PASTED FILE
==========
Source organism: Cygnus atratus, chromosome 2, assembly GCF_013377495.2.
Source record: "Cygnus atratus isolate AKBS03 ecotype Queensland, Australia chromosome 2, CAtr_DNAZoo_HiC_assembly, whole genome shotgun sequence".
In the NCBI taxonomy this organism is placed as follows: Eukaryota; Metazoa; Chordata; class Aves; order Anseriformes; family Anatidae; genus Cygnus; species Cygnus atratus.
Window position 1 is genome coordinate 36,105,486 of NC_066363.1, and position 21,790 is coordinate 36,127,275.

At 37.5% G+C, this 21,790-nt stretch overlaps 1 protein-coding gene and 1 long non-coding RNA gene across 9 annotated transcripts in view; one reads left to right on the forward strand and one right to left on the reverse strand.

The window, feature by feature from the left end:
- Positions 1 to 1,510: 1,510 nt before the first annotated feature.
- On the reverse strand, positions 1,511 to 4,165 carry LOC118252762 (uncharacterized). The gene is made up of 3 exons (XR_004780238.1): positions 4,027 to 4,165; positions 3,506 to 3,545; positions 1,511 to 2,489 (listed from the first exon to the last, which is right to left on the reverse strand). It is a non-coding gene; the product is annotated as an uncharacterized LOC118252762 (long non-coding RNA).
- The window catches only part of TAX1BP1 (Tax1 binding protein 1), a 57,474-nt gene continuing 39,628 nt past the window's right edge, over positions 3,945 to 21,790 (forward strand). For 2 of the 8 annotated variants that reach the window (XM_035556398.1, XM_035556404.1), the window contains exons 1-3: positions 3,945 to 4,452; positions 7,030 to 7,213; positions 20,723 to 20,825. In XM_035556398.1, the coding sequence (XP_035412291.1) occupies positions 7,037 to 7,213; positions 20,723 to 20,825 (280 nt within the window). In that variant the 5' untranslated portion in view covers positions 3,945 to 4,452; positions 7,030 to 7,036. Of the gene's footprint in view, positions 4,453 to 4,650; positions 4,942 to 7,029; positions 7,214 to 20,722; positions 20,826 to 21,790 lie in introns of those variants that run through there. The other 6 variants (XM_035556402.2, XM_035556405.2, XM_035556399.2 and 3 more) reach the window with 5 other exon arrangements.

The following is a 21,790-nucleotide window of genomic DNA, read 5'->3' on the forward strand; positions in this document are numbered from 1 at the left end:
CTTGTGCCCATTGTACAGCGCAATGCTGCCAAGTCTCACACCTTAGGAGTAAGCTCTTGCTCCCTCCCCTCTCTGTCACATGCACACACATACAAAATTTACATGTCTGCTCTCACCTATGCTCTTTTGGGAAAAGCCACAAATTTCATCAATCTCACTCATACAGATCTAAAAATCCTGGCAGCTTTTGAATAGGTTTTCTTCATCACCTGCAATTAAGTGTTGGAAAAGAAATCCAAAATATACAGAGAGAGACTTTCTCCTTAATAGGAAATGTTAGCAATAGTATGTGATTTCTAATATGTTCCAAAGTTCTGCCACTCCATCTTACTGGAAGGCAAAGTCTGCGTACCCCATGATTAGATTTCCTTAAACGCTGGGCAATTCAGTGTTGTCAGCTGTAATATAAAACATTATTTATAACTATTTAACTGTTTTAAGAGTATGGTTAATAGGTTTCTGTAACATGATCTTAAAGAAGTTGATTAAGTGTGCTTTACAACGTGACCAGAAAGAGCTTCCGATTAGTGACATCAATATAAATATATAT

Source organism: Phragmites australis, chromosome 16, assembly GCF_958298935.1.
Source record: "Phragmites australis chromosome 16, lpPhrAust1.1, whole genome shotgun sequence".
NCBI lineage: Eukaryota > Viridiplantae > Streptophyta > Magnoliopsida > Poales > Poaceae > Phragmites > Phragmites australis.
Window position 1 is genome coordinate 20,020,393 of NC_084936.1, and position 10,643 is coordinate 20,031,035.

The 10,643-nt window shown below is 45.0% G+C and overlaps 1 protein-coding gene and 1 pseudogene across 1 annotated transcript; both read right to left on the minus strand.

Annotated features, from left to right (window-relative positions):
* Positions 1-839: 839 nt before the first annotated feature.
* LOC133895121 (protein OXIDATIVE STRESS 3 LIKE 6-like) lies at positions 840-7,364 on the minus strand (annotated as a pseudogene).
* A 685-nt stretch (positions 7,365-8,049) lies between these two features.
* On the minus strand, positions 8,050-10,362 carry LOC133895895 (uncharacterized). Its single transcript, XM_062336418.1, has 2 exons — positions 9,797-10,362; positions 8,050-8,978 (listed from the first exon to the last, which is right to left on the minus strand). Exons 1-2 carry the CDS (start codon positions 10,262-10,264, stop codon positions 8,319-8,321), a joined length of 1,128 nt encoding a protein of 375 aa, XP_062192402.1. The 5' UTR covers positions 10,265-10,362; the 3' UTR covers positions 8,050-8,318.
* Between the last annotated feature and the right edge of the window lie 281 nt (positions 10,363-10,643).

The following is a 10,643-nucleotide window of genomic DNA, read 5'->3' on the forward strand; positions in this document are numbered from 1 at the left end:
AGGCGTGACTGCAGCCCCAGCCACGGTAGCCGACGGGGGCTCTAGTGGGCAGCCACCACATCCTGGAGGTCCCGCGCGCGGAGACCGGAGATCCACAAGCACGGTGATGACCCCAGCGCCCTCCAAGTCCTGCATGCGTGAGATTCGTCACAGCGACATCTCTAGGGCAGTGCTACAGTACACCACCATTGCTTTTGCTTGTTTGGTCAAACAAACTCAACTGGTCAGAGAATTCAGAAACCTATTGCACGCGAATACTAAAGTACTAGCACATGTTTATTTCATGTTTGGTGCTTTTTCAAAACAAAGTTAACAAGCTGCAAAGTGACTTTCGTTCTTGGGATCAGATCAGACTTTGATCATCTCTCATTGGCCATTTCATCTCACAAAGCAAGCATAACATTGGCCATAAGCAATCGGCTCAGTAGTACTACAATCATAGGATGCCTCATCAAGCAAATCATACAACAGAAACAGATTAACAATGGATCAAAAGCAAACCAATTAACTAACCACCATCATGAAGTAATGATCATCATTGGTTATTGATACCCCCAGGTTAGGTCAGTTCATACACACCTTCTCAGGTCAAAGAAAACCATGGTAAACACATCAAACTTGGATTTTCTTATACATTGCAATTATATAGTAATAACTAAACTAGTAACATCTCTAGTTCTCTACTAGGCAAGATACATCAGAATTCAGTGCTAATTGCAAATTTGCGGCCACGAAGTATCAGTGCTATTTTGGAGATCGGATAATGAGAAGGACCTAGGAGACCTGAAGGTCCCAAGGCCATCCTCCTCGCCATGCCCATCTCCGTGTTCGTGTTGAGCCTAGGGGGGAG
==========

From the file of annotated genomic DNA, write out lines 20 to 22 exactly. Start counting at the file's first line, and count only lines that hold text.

* A 685-nt stretch (positions 7,365-8,049) lies between these two features.
* On the minus strand, positions 8,050-10,362 carry LOC133895895 (uncharacterized). Its single transcript, XM_062336418.1, has 2 exons — positions 9,797-10,362; positions 8,050-8,978 (listed from the first exon to the last, which is right to left on the minus strand). Exons 1-2 carry the CDS (start codon positions 10,262-10,264, stop codon positions 8,319-8,321), a joined length of 1,128 nt encoding a protein of 375 aa, XP_062192402.1. The 5' UTR covers positions 10,265-10,362; the 3' UTR covers positions 8,050-8,318.
* Between the last annotated feature and the right edge of the window lie 281 nt (positions 10,363-10,643).